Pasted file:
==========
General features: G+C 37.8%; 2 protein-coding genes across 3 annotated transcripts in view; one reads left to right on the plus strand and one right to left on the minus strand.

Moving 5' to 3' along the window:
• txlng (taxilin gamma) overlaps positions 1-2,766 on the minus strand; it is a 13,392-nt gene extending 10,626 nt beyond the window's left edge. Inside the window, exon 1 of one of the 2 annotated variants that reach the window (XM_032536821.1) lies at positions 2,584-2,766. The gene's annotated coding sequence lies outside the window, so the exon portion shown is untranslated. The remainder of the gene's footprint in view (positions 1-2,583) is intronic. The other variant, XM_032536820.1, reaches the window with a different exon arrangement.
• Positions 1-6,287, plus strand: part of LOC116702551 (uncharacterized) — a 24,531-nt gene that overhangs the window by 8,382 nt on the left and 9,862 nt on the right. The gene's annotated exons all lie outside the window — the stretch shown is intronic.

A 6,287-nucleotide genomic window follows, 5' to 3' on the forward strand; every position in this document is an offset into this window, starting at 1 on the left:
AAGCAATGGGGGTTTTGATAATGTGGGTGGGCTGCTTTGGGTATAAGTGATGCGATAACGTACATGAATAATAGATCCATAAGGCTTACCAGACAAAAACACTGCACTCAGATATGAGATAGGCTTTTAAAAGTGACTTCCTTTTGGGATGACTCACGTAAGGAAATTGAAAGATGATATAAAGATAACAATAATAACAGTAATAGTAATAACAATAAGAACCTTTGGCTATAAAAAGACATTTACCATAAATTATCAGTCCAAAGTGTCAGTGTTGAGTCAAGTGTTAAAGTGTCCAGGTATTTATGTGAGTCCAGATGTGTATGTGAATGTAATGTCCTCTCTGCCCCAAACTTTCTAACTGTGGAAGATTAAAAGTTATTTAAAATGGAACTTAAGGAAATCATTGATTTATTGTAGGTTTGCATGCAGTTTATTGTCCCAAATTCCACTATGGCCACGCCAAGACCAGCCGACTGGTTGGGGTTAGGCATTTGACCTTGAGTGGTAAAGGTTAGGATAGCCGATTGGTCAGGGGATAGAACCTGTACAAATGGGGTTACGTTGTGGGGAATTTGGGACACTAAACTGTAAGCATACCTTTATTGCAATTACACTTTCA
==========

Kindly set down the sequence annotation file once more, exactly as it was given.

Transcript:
General features: G+C 37.8%; 2 protein-coding genes across 3 annotated transcripts in view; one reads left to right on the plus strand and one right to left on the minus strand.

Moving 5' to 3' along the window:
• txlng (taxilin gamma) overlaps positions 1-2,766 on the minus strand; it is a 13,392-nt gene extending 10,626 nt beyond the window's left edge. Inside the window, exon 1 of one of the 2 annotated variants that reach the window (XM_032536821.1) lies at positions 2,584-2,766. The gene's annotated coding sequence lies outside the window, so the exon portion shown is untranslated. The remainder of the gene's footprint in view (positions 1-2,583) is intronic. The other variant, XM_032536820.1, reaches the window with a different exon arrangement.
• Positions 1-6,287, plus strand: part of LOC116702551 (uncharacterized) — a 24,531-nt gene that overhangs the window by 8,382 nt on the left and 9,862 nt on the right. The gene's annotated exons all lie outside the window — the stretch shown is intronic.

A 6,287-nucleotide genomic window follows, 5' to 3' on the forward strand; every position in this document is an offset into this window, starting at 1 on the left:
AAGCAATGGGGGTTTTGATAATGTGGGTGGGCTGCTTTGGGTATAAGTGATGCGATAACGTACATGAATAATAGATCCATAAGGCTTACCAGACAAAAACACTGCACTCAGATATGAGATAGGCTTTTAAAAGTGACTTCCTTTTGGGATGACTCACGTAAGGAAATTGAAAGATGATATAAAGATAACAATAATAACAGTAATAGTAATAACAATAAGAACCTTTGGCTATAAAAAGACATTTACCATAAATTATCAGTCCAAAGTGTCAGTGTTGAGTCAAGTGTTAAAGTGTCCAGGTATTTATGTGAGTCCAGATGTGTATGTGAATGTAATGTCCTCTCTGCCCCAAACTTTCTAACTGTGGAAGATTAAAAGTTATTTAAAATGGAACTTAAGGAAATCATTGATTTATTGTAGGTTTGCATGCAGTTTATTGTCCCAAATTCCACTATGGCCACGCCAAGACCAGCCGACTGGTTGGGGTTAGGCATTTGACCTTGAGTGGTAAAGGTTAGGATAGCCGATTGGTCAGGGGATAGAACCTGTACAAATGGGGTTACGTTGTGGGGAATTTGGGACACTAAACTGTAAGCATACCTTTATTGCAATTACACTTTCA